The Tennessee Highway Patrol will step up seat belt and DUI enforcement efforts over the Memorial Day holiday weekend. The THP also encourages all motorists to drive safely during the 78-hour period. State troopers will conduct several seat belt and sobriety checkpoints and will be out in force patrolling statewide to help ensure safe roadways this holiday.
The 2013 Memorial Day holiday period begins at 6:00 p.m. Friday, May 24 and ends at 11:59 p.m., Monday, May 27. Sixteen people were killed on Tennessee roadways during the 2012 Memorial Day holiday weekend. That was a decrease from 19 fatalities in 2011. Last year, alcohol was involved in six of the fatalities.
“This weekend traditionally marks the start of the summer travel season. That means more motorists on the roads, and a greater chance of accidents. To help decrease those chances and make the roadways safer, we are using our crash data from previous years to deploy troopers to the spots where more accidents occur,” Commissioner Bill Gibbons said.
As of May 22, 328 people have been killed on Tennessee roadways this calendar year. That is 50 fewer vehicular fatalities than the 378 killed during this same time period last year. Of the vehicle occupant fatalities this year, nearly half (48.6 percent) were not restrained.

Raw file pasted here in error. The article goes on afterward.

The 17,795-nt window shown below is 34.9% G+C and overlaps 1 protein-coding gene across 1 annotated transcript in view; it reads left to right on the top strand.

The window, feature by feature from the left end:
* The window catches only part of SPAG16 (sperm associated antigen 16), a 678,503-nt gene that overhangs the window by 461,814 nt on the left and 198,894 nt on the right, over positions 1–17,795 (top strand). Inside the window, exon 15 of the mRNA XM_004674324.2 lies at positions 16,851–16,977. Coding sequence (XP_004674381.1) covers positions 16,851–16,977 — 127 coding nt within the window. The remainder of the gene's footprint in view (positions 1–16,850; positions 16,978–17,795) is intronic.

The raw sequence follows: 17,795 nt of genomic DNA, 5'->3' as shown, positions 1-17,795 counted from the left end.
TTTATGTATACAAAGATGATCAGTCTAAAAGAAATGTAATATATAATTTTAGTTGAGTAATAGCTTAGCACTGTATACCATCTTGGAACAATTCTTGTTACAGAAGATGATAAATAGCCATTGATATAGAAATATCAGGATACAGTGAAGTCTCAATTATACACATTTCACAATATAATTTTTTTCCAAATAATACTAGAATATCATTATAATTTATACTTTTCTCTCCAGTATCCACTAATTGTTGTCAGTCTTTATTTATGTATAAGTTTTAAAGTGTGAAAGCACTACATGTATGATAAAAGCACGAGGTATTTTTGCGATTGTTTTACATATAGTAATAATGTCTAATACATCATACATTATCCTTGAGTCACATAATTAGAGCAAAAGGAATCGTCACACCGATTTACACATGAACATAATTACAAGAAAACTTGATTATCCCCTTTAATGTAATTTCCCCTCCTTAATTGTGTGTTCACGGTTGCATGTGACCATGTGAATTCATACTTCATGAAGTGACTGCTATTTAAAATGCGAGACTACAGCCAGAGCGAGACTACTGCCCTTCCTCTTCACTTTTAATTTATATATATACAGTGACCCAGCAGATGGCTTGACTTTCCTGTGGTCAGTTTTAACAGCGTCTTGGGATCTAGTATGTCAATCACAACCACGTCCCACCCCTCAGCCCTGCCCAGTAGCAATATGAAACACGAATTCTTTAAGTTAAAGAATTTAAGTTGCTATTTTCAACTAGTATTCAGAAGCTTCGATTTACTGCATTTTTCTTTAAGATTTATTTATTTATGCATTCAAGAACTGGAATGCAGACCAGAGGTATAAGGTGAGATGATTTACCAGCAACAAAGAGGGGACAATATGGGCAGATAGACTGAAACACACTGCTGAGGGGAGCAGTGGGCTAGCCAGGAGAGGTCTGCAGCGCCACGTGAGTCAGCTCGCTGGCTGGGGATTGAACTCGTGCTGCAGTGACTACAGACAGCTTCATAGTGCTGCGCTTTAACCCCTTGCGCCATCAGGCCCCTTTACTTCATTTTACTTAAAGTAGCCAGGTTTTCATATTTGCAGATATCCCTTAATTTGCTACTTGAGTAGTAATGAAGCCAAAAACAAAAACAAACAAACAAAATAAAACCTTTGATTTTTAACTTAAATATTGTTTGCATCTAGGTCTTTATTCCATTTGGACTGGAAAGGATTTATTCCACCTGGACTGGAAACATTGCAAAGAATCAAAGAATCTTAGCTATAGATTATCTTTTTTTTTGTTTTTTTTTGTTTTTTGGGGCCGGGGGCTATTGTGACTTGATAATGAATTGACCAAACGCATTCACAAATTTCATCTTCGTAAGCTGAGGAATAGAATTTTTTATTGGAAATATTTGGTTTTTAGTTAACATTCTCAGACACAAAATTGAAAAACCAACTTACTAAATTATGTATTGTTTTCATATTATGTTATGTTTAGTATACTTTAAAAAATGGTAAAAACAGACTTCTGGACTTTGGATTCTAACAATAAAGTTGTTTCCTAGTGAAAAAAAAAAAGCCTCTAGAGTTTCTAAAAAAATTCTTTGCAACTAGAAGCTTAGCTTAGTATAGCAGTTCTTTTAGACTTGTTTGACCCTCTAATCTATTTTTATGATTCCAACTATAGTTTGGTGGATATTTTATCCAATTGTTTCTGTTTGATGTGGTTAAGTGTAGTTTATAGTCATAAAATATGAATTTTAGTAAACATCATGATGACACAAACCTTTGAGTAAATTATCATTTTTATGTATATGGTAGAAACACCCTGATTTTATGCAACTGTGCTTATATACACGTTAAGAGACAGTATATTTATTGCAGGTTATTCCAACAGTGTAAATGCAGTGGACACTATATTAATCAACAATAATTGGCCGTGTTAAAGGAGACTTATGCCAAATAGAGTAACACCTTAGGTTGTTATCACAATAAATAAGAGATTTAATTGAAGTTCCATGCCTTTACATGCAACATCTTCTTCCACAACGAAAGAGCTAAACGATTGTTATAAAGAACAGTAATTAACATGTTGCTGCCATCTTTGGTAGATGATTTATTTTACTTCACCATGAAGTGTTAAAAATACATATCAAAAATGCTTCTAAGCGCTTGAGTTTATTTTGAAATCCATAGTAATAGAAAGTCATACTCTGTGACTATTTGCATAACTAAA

“While there has been a decrease so far this year, more traffic fatalities could be prevented if motorists would simply wear their seat belts,” Colonel Tracy Trott said. “We are placing a special emphasis on increasing seat belt usage this year. We are also strategically conducting DUI checkpoints and will continue to focus our efforts on stopping drunk driving,” Trott added.
Preliminary data show that 21 percent of all traffic fatalities in Tennessee year-to-date have been alcohol related. State troopers have made 2,402 DUI arrests so far this calendar year – a 7.5 percent increase from the 2,235 DUI arrests made during the same time period in 2012.
The THP has scheduled 65 checkpoints throughout the long holiday weekend in an effort to reduce fatalities and serious injury crashes in the state. A list of the times and locations of scheduled checkpoints is attached.
The Tennessee Department of Safety and Homeland Security’s (www.TN.Gov/safety) mission is to ensure that our state is a safe, secure place in which to live, work and travel; enforce the law with integrity; and provide customer-focused services professionally and efficiently.